Learning on the Ladder of Life

Don’t get hung up on the rungs!

An article by Fran Kick

In our event-oriented society, which seems to always be looking for the next immediate gratification rung on this “ladder of life,” it’s no wonder that students are often frustrated with the academic world, sometimes referred to as the “educational obstacle course.” They simply see it all as a giant maze to “get through” so they can get the diploma and go out into the real world. As educators, we sometimes even “sell school” as “preparation for life.”

John Dewey, the American psychologist and educational philosopher, suggested that “education is a process.” He believed that “education is not preparation for life; education is life itself.” Yet, the mind-set most of us have is very event oriented. We tend to focus on the immediate future. We set our goals only on the next rung of the ladder and are disappointed when that rung isn’t the reward we were hoping it would be. We arrive at our short-term goal realizing that there is yet another rung to be reached for. It is true that the more we learn, the more we realize how little we know. Each “rung” we achieve in this academic world moves us one “rung” closer to realizing there are a lot of “rungs!”

The ladder never ends because the learning never ends

For people who have a “rung” oriented mind-set, this may appear to be discouraging news. However, the reality of life is how we see it, not necessarily how it is. Our perception is what creates the frustration for us. If we see the world as one “rung” after another, or one obstacle, or hoop, or wall after another; we will tend to become frustrated with the journey. We will not enjoy the progress we have made or look forward to the many opportunities ahead because we are too wrapped up in getting to the next “rung.” And, once we make it to that next “rung,” instead of appreciating our accomplishment, we get mad because the only thing ahead of us is another “rung!” “When will it end,” we think to ourselves. It doesn’t. The only time it ends is when we stop reaching and growing.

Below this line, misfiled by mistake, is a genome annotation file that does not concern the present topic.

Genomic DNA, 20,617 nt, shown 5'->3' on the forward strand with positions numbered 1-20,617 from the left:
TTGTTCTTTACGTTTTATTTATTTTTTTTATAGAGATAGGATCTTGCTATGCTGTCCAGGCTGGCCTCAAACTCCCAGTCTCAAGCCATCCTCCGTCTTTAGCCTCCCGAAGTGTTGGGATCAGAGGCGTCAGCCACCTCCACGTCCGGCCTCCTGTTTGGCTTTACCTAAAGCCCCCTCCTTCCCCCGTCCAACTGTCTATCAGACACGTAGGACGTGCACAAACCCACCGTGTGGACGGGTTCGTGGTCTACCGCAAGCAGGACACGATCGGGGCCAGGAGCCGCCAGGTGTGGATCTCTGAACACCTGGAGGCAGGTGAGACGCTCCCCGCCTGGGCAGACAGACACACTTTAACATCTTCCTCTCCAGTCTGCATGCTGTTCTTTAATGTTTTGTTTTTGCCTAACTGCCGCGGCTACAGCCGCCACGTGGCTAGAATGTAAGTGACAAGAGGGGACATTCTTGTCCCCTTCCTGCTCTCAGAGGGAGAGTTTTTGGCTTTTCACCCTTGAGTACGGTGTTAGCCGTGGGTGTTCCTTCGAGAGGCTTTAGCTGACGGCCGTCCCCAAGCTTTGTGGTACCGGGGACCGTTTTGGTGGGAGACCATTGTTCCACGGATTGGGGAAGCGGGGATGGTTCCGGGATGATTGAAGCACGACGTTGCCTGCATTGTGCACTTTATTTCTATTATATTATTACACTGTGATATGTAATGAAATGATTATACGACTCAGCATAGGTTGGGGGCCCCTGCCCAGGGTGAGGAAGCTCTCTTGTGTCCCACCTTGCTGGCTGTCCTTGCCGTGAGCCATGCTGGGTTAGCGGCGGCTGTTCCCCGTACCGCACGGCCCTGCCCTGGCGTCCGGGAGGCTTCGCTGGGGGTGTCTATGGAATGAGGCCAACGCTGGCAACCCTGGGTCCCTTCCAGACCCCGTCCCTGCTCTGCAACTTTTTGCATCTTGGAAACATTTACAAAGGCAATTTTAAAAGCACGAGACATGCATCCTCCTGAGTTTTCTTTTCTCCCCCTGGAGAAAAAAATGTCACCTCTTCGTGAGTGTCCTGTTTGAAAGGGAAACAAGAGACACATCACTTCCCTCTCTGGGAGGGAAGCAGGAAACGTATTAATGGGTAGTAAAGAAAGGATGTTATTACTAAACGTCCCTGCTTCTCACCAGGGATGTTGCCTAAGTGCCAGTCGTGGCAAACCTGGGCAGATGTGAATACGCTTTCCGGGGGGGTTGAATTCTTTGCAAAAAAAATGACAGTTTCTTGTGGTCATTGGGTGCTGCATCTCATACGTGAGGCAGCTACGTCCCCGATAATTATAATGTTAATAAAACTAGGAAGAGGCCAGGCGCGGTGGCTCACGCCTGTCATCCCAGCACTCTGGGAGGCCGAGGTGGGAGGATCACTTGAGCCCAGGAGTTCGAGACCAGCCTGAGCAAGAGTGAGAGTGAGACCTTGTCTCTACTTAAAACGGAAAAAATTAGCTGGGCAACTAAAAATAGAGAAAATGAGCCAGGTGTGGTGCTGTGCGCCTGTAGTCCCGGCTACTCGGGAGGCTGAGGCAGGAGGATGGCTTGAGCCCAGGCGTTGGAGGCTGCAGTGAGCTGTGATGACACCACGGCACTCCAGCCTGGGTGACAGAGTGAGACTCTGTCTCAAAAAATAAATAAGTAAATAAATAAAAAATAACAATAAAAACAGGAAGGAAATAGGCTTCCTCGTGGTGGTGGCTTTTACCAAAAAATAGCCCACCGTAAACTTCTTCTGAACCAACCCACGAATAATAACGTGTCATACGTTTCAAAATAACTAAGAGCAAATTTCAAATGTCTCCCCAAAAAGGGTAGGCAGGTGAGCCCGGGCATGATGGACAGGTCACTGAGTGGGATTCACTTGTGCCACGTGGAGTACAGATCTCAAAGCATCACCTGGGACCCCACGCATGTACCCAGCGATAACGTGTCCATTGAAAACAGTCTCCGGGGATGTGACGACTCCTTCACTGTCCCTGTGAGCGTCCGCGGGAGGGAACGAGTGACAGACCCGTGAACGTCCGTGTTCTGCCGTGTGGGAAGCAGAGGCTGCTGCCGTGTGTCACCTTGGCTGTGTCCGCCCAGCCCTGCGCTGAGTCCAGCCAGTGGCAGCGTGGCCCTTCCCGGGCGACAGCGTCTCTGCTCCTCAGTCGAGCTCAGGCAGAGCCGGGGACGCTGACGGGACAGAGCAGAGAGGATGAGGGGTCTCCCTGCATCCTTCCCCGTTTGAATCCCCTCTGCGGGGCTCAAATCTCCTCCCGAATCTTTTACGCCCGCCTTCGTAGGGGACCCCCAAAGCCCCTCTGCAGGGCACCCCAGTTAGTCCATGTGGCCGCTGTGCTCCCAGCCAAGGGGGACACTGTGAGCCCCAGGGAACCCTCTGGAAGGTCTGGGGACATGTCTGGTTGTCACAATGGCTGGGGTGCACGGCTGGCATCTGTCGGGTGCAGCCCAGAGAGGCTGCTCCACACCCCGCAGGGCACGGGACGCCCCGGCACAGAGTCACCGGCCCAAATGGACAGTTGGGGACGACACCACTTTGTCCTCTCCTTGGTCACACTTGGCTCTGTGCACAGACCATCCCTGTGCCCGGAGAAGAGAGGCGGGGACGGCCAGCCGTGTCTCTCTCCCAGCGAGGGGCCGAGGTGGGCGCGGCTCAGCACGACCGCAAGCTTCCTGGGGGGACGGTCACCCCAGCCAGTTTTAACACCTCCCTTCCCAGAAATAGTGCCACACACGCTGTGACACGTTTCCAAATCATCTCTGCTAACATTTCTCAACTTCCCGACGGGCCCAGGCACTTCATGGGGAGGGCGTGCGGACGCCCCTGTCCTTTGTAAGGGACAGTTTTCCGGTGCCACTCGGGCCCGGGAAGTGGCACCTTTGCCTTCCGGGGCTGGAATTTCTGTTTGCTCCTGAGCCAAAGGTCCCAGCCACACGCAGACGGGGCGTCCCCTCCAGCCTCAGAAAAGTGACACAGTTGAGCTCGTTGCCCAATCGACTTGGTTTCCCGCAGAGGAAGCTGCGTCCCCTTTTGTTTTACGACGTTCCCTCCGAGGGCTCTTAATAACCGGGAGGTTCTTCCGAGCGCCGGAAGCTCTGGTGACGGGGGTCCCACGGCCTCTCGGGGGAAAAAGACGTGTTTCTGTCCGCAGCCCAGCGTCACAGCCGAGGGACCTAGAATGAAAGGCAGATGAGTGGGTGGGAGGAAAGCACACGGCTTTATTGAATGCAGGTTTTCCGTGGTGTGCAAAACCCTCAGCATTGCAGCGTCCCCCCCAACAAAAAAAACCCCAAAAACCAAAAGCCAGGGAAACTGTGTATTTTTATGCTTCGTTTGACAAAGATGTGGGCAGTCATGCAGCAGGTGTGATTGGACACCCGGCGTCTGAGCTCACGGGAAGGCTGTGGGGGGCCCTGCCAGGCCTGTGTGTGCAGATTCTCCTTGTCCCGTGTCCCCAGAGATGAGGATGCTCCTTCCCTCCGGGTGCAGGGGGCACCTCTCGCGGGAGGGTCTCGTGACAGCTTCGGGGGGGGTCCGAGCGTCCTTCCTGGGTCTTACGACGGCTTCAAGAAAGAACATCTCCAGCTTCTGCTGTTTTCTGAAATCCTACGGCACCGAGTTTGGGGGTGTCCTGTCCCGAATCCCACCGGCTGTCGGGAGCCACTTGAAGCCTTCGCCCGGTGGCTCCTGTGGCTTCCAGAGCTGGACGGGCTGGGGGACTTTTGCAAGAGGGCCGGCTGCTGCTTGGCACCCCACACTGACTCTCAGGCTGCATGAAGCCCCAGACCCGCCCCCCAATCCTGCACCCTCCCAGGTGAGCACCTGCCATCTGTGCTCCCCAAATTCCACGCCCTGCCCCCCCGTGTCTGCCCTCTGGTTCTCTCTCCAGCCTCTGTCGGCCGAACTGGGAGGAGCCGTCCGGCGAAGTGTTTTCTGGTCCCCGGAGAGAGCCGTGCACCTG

By increasing our awareness and maintaining a “ladder” oriented mind-set, we can begin to appreciate the fact that the ladder never ends. (This would really aggravate a person with a “rung” mind set.) Life is a continuing educational journey. We are constantly learning and therefore growing. Without growth, there is death. By continually reaching for each “rung” our journey becomes more successful in the sense that we are continually arriving at new places along the ladder, learning from them, and reaching even further. With this mind-set, or perception, we will have become more process oriented in the sense that we see a need to cover more distance than just the next “rung.” Our perspective becomes more aware of where we’ve come from and where we are going to. We may even be able to see another ladder that reaches in a new, exciting direction. (Who said you have to stay on the same ladder all your life?)

Don’t just stand there on that rung

A step-by-step, rung-by-rung approach is the surest, safest and smartest way to move on a ladder, just don’t get hung up on the rungs! Balance is probably the most important skill needed in climbing a ladder, and in life. A balanced perspective between the ladder and its rungs is the key to becoming more process oriented, while appreciating each event along the way.

It is important to “stop and smell the roses” along the way of life, just don’t get stuck. Did you ever try to stand on a ladder in one place very long? You can do it, but you’ll start to get tired, the arches of your feet start to hurt, your hands get sore, and you begin to fidget for a more comfortable position. We were physically made to move, and moving on a ladder is more comfortable than staying on one “rung.”

Enjoy the process, appreciate the events, move along your ladder of life and learn, so that you can help someone else with their journey on the ladder of life.

FRAN KICK has been inspiring people to KICK IT IN® and TAKE THE LEAD since 1986. With a B.A. in Education, a M.A. in Educational Psychology, and three children of his own, Fran knows What Makes Kids KICK!

© 2006 Fran Kick. Used with permission. www.kickitin.com

Permission to use this article:

This article is offered to you free of charge to reprint or repost, on a non-exclusive non-commercial basis, provided the bio, copyright notice, name and web site URL are included. Feel free to use it in your organization newsletter, professional journal, magazine, newspaper and any other print or electronic serial publication.

PDF File Icon PDF version of this article